A number of news sources reported that between 33 (CNS 19 Jan. 2005) and 60 (CAR 29 Oct. 2004) per cent of the homicides reported in 2004 were linked to Mara activities. According to Director of the PNC, Ricardo Meneses, the majority of those killed have been "delinquents; the citizenry has been the least affected" (CAR 25 Feb. 2005). Moreover, Meneses mentioned that gang leaders were killing "their own members to assert authority, prevent desertion, and generate fear" (ibid.).

The PNC have estimated that between 10,200 (CAR 29 Oct. 2004) and 10,500 (JIR June 2004) gang members are involved in various maras in El Salvador. According to Jane's Intelligence Review,

[t]he strongest gang within the country is MS [Mara Salvatrucha], followed by M18 and then two local gangs, the Mao Mao and the Machine (Maquina). The territory of the different gangs is clearly marked and violation by another gang results in swift retribution (June 2004).

State protection efforts

To combat youth gang violence, the government launched the Super Firm Hand (Super Mano Dura) plan in August 2004 (CAR 25 Feb. 2005; CNS 19 Jan. 2005), an anti-mara initiative that, among other things, increased powers for police and army personnel to "arrest and detain suspected gang members," boosted the number of public security agents "in the 15 worst affected areas," and introduced "'most wanted' leaflets" for sought-after criminals (EIU Riskwire 18 Mar. 2005). Please consult SLV43019.E of 30 September 2004 for more information about the Super Firm Hand plan.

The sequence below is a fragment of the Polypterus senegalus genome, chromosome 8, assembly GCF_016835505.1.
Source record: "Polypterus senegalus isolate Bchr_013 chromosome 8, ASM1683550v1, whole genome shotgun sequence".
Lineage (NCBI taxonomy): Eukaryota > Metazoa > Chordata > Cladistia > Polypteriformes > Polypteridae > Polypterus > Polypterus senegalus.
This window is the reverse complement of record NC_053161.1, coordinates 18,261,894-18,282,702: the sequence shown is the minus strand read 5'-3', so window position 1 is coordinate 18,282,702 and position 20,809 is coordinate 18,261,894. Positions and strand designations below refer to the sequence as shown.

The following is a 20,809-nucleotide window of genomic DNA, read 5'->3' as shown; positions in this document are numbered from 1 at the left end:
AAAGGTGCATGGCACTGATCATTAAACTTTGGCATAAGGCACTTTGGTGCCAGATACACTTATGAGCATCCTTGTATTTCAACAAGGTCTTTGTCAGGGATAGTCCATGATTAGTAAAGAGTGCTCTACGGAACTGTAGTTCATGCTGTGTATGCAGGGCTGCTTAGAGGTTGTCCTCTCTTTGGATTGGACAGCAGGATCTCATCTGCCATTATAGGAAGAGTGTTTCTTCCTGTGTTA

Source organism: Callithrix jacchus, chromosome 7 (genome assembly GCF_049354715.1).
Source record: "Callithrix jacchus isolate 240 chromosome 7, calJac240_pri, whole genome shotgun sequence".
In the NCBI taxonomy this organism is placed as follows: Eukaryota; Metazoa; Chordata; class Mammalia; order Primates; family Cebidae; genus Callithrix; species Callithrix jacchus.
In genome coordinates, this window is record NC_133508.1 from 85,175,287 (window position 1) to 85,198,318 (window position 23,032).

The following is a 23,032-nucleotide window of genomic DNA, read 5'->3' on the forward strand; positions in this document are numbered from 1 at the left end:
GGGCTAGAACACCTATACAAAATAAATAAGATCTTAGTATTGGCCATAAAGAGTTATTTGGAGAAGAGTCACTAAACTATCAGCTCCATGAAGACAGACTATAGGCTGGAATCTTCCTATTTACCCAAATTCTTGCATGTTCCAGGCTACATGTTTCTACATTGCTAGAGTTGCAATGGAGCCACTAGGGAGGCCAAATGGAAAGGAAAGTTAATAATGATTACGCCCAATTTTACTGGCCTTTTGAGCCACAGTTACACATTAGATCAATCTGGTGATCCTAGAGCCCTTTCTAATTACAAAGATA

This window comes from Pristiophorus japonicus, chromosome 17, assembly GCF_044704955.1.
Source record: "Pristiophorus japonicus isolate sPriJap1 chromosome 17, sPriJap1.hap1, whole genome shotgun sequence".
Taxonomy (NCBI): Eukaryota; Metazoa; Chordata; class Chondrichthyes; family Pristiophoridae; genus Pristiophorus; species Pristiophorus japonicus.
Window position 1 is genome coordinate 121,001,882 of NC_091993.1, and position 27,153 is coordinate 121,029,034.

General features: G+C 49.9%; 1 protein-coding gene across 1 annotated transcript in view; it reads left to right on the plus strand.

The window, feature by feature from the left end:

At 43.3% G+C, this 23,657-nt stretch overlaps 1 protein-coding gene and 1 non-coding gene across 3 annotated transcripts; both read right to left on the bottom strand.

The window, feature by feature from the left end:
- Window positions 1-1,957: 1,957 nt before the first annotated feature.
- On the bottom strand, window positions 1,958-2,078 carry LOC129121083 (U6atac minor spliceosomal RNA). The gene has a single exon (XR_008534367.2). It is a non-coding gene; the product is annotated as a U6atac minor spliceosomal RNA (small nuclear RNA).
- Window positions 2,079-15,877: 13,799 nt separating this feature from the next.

In September 2004, to complement the Super Firm Hand initiative, the government announced that it would introduce a new crime rehabilitation program called Friendly Hand (Mano Amiga) (CAR 29 Oct. 2004; CNS 19 Jan. 2005). The Friendly Hand plan, as described by the Central America Report, is intended to rehabilitate and reintegrate former youth gang offenders into society through a combination of strategies, including farm programs, "sports promotion, work programs in jails, tattoo removal, drug clinics, erasing graffiti and the implementation of a national prevention plan" (29 Oct. 2004). Information on the progress of the Friendly Hand plan could not be found among the sources consulted by the Research Directorate.

In January 2005, despite ongoing criminal violence, President Saca announced that the Super Firm Hand plan was making progress, noting that since August 2004, some 4,000 gang members had been arrested (CAR 25 Feb. 2005). A public opinion poll conducted and published by CID-Gallup in February 2005 also reported that the president's work in combating crime proved very popular among respondents (LARR Feb. 2005; see also EIU Riskwire 18 Mar. 2005).